… and the 40 (or more) counterfeit and infringment thieves

by Wright Hassall on October 16, 2014

The Alibaba Group (Alibaba) is the world’s largest e-commerce company, its revenues for 2013 were more than Amazon and Ebay combined. Alibaba owns a variety of websites which facilitate online sales:

  • manufacturer to retailer wholesale sales.
  • retailer to consumer sales.
  •  consumer to consumer sales.

The presence of counterfeit and infringing products on its websites has been an issue for Alibaba. Research conducted by NetNames estimate that up to 80% of the listings on Alibaba’s website said to be its clients were in fact counterfeit or infringing products.

If you need legal help with intellectual property in the US see some of the best intellectual property attorneys here – more to follow in due course including some of the best UK IP lawyers too.

UK businesses have often been frustrated by the difficulties associated with enforcing their intellectual property rights (IPRs) against infringers in China. While there undoubtedly remain enforcement issues in China, it appears that Alibaba has particularly focused its attention on dealing with infringers present on its websites. As Alibaba holds a staggering 80% of the domestic e-commerce market in China, this is undoubtedly good news for UK businesses.

How Alibaba is taking on the thieves

Alibaba is currently preparing to be listed on the New York Stock Exchange. In the run up to the initial public offering, Alibaba has sought to increase investor confidence in its business by, amongst other things, focusing on its approach to IPR infringements on its websites.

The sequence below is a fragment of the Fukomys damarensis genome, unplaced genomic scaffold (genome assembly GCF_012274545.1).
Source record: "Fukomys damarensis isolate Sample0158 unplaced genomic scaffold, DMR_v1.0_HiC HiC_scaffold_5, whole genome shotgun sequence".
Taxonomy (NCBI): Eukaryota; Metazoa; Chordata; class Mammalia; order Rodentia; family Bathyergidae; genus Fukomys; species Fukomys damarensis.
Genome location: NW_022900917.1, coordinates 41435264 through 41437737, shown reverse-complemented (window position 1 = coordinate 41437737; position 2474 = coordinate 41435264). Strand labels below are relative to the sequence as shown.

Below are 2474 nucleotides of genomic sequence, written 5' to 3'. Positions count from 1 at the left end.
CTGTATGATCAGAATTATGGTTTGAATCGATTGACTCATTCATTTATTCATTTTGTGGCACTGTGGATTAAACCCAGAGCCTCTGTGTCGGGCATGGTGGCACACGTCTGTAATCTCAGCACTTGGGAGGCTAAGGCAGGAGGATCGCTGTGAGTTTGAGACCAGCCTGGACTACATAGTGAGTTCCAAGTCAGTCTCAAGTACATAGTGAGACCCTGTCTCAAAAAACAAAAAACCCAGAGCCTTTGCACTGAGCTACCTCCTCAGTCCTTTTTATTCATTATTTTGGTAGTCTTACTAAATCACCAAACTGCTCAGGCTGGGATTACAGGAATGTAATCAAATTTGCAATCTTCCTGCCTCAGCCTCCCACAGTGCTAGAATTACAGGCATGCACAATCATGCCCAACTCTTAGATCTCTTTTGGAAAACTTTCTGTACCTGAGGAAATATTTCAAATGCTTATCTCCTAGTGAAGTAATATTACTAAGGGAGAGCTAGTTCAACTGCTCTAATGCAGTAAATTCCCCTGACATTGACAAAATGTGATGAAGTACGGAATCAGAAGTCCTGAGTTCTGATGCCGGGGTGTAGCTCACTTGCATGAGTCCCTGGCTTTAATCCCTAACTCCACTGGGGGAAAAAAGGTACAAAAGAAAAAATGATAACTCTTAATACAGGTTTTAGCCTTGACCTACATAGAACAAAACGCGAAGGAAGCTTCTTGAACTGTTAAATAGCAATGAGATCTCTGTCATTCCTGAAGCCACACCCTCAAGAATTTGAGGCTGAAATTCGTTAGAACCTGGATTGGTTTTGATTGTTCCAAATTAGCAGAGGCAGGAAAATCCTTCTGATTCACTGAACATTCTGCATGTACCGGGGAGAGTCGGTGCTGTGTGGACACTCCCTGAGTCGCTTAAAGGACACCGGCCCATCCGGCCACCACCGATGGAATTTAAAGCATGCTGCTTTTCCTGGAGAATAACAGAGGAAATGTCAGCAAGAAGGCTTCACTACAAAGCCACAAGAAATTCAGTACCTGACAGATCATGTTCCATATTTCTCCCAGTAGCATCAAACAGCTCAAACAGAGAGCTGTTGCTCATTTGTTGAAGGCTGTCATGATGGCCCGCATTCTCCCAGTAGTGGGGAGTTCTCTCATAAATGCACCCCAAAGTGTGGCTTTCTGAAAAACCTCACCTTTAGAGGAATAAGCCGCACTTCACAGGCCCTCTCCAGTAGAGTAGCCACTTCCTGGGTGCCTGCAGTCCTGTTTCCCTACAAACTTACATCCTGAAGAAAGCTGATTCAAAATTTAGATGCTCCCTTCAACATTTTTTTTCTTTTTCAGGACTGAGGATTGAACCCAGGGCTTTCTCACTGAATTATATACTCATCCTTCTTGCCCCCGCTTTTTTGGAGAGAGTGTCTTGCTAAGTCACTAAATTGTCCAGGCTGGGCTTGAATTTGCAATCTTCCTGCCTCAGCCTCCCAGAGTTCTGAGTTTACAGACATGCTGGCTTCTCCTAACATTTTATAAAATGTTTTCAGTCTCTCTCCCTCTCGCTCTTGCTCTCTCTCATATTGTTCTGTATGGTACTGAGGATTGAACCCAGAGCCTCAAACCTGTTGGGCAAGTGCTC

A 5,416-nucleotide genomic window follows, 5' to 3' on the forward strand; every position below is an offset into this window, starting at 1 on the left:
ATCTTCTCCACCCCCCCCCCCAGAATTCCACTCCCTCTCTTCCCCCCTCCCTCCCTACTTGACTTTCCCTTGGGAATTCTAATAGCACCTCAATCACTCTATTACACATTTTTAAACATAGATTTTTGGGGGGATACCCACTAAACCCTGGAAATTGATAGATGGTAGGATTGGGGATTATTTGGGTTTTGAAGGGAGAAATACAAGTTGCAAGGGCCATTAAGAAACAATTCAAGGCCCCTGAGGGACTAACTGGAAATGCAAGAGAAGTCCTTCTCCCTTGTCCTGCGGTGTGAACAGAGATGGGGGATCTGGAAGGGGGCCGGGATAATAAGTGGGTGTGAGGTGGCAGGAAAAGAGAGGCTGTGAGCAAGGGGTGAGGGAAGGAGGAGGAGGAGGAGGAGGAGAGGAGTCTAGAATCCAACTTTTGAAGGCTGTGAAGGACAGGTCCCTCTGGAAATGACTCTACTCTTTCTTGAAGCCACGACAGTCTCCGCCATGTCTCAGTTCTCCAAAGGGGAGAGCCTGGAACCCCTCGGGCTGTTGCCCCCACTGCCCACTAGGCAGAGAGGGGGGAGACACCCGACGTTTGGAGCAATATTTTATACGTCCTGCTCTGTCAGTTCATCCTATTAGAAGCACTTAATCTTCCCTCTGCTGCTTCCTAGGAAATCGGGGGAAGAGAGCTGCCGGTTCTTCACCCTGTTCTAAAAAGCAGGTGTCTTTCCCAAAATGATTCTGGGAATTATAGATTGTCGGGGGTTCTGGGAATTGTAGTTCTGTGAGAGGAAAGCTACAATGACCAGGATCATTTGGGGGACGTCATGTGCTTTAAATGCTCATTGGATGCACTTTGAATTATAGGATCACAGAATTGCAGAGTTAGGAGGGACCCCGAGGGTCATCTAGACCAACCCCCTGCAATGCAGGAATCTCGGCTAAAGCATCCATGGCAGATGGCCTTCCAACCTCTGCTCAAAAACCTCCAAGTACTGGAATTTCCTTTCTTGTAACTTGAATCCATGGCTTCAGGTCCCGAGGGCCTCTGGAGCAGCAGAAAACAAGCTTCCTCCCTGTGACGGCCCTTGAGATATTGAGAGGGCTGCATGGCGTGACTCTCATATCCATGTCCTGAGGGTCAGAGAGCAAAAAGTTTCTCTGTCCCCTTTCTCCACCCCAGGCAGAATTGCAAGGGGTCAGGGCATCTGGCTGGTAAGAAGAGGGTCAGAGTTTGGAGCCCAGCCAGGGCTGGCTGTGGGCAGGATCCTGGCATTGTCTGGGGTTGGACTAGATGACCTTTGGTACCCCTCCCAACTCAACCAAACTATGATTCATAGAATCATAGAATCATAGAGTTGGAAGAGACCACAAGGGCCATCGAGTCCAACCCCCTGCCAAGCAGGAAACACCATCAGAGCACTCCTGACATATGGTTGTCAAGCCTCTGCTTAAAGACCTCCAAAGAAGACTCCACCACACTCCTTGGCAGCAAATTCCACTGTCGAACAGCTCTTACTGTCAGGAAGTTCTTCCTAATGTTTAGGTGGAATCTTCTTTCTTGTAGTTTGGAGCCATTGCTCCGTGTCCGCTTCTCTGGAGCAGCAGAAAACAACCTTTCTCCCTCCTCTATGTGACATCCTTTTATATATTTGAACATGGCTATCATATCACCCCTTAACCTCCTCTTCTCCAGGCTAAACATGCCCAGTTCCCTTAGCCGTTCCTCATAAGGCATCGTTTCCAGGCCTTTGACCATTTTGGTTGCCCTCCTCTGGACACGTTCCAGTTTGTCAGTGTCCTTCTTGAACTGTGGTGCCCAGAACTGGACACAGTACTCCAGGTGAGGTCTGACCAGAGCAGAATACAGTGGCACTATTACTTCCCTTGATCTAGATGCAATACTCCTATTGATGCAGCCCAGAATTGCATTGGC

Alibaba’s increased focus on IPR infringements resulted in it launching the Ali IP Platform in 2013 (the Ali IP Platform). This system is operated by AliProtect and is aimed at dealing with complaints relating to alleged IPR infringements. Over the past year, more than 100 million hyperlinks to products suspected of infringing IPRs have been removed from Alibaba’s websites.

More recently, an agreement has been struck between the China-Britain Business Council (CBBC) and Alibaba. While the agreement is primarily focused at CBBC’s members, who will be provided with guidance on how to use the IP Platform, the deal hopefully serves as a further indication that Alibaba will treat IPR infringement complaints from UK businesses seriously and infringing products will be removed from its websites.

In the circumstances, UK businesses concerned about listings on Alibaba’s websites may wish to use or revisit the IP Platform.

The Ali IP Platform

The IP Platform works as follows:

  • You must register as a rights holder on the system. You must satisfy AliProtect that you own the relevant rights.
  • Once registered, it is possible to submit the complaint details, including the listing(s) and party being complained of.
  • The respondent will be given an opportunity to respond to your complaint and the listing will be removed in the event that the respondent either accepts the complaint, does not respond or responds in an unsatisfactory way (i.e. cannot prove that its product is not a counterfeit or an intellectual property infringement).

Luke Moulton works in the Intellectual Property Disputes team at Wright Hassall

Wright Hassall
Wright Hassall is a full service law firm which acts for both regional and national clients across a variety of sectors.
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